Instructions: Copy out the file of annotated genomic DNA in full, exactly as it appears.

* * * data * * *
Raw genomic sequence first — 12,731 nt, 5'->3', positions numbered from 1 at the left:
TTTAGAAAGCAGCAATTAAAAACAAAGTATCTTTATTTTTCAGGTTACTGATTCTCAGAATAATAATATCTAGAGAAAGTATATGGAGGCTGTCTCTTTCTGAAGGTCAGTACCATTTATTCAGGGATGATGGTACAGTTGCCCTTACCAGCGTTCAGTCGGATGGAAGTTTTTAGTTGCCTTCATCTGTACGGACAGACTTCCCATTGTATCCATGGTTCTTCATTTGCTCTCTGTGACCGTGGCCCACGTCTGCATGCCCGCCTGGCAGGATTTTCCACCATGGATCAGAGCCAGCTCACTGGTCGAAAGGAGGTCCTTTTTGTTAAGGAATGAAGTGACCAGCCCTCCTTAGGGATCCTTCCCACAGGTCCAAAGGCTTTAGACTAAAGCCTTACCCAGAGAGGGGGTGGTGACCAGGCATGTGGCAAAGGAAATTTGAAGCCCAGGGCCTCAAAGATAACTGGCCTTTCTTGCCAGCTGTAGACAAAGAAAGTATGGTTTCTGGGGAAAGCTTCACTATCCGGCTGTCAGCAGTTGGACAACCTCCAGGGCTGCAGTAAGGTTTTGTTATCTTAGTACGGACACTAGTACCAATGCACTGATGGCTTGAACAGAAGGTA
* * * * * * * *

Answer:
Raw genomic sequence first — 12,731 nt, 5'->3', positions numbered from 1 at the left:
TTTAGAAAGCAGCAATTAAAAACAAAGTATCTTTATTTTTCAGGTTACTGATTCTCAGAATAATAATATCTAGAGAAAGTATATGGAGGCTGTCTCTTTCTGAAGGTCAGTACCATTTATTCAGGGATGATGGTACAGTTGCCCTTACCAGCGTTCAGTCGGATGGAAGTTTTTAGTTGCCTTCATCTGTACGGACAGACTTCCCATTGTATCCATGGTTCTTCATTTGCTCTCTGTGACCGTGGCCCACGTCTGCATGCCCGCCTGGCAGGATTTTCCACCATGGATCAGAGCCAGCTCACTGGTCGAAAGGAGGTCCTTTTTGTTAAGGAATGAAGTGACCAGCCCTCCTTAGGGATCCTTCCCACAGGTCCAAAGGCTTTAGACTAAAGCCTTACCCAGAGAGGGGGTGGTGACCAGGCATGTGGCAAAGGAAATTTGAAGCCCAGGGCCTCAAAGATAACTGGCCTTTCTTGCCAGCTGTAGACAAAGAAAGTATGGTTTCTGGGGAAAGCTTCACTATCCGGCTGTCAGCAGTTGGACAACCTCCAGGGCTGCAGTAAGGTTTTGTTATCTTAGTACGGACACTAGTACCAATGCACTGATGGCTTGAACAGAAGGTA